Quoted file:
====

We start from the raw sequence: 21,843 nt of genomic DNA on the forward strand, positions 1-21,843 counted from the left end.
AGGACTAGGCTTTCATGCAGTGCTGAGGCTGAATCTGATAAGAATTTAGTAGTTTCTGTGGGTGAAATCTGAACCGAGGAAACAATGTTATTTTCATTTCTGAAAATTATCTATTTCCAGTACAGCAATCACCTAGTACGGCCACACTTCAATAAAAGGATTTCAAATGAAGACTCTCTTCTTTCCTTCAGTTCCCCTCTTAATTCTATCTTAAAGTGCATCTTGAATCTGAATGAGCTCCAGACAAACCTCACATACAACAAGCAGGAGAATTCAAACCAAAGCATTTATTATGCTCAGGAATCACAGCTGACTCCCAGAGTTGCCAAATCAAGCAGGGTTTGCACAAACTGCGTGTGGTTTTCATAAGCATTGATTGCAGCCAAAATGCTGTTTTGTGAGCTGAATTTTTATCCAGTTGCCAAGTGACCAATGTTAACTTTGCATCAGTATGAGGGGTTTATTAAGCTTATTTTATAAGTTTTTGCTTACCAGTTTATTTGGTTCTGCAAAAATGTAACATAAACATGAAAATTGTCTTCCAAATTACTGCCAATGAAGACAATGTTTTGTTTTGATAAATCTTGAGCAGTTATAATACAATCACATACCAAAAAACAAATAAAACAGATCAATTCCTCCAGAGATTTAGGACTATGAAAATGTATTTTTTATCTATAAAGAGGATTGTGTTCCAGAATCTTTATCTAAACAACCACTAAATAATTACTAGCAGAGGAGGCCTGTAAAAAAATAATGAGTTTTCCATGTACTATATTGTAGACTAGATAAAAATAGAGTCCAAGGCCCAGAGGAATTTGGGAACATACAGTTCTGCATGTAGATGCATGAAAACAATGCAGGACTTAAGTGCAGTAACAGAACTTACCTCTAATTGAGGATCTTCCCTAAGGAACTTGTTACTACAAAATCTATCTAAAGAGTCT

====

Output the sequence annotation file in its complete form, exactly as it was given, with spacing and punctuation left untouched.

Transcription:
We start from the raw sequence: 21,843 nt of genomic DNA on the forward strand, positions 1-21,843 counted from the left end.
AGGACTAGGCTTTCATGCAGTGCTGAGGCTGAATCTGATAAGAATTTAGTAGTTTCTGTGGGTGAAATCTGAACCGAGGAAACAATGTTATTTTCATTTCTGAAAATTATCTATTTCCAGTACAGCAATCACCTAGTACGGCCACACTTCAATAAAAGGATTTCAAATGAAGACTCTCTTCTTTCCTTCAGTTCCCCTCTTAATTCTATCTTAAAGTGCATCTTGAATCTGAATGAGCTCCAGACAAACCTCACATACAACAAGCAGGAGAATTCAAACCAAAGCATTTATTATGCTCAGGAATCACAGCTGACTCCCAGAGTTGCCAAATCAAGCAGGGTTTGCACAAACTGCGTGTGGTTTTCATAAGCATTGATTGCAGCCAAAATGCTGTTTTGTGAGCTGAATTTTTATCCAGTTGCCAAGTGACCAATGTTAACTTTGCATCAGTATGAGGGGTTTATTAAGCTTATTTTATAAGTTTTTGCTTACCAGTTTATTTGGTTCTGCAAAAATGTAACATAAACATGAAAATTGTCTTCCAAATTACTGCCAATGAAGACAATGTTTTGTTTTGATAAATCTTGAGCAGTTATAATACAATCACATACCAAAAAACAAATAAAACAGATCAATTCCTCCAGAGATTTAGGACTATGAAAATGTATTTTTTATCTATAAAGAGGATTGTGTTCCAGAATCTTTATCTAAACAACCACTAAATAATTACTAGCAGAGGAGGCCTGTAAAAAAATAATGAGTTTTCCATGTACTATATTGTAGACTAGATAAAAATAGAGTCCAAGGCCCAGAGGAATTTGGGAACATACAGTTCTGCATGTAGATGCATGAAAACAATGCAGGACTTAAGTGCAGTAACAGAACTTACCTCTAATTGAGGATCTTCCCTAAGGAACTTGTTACTACAAAATCTATCTAAAGAGTCT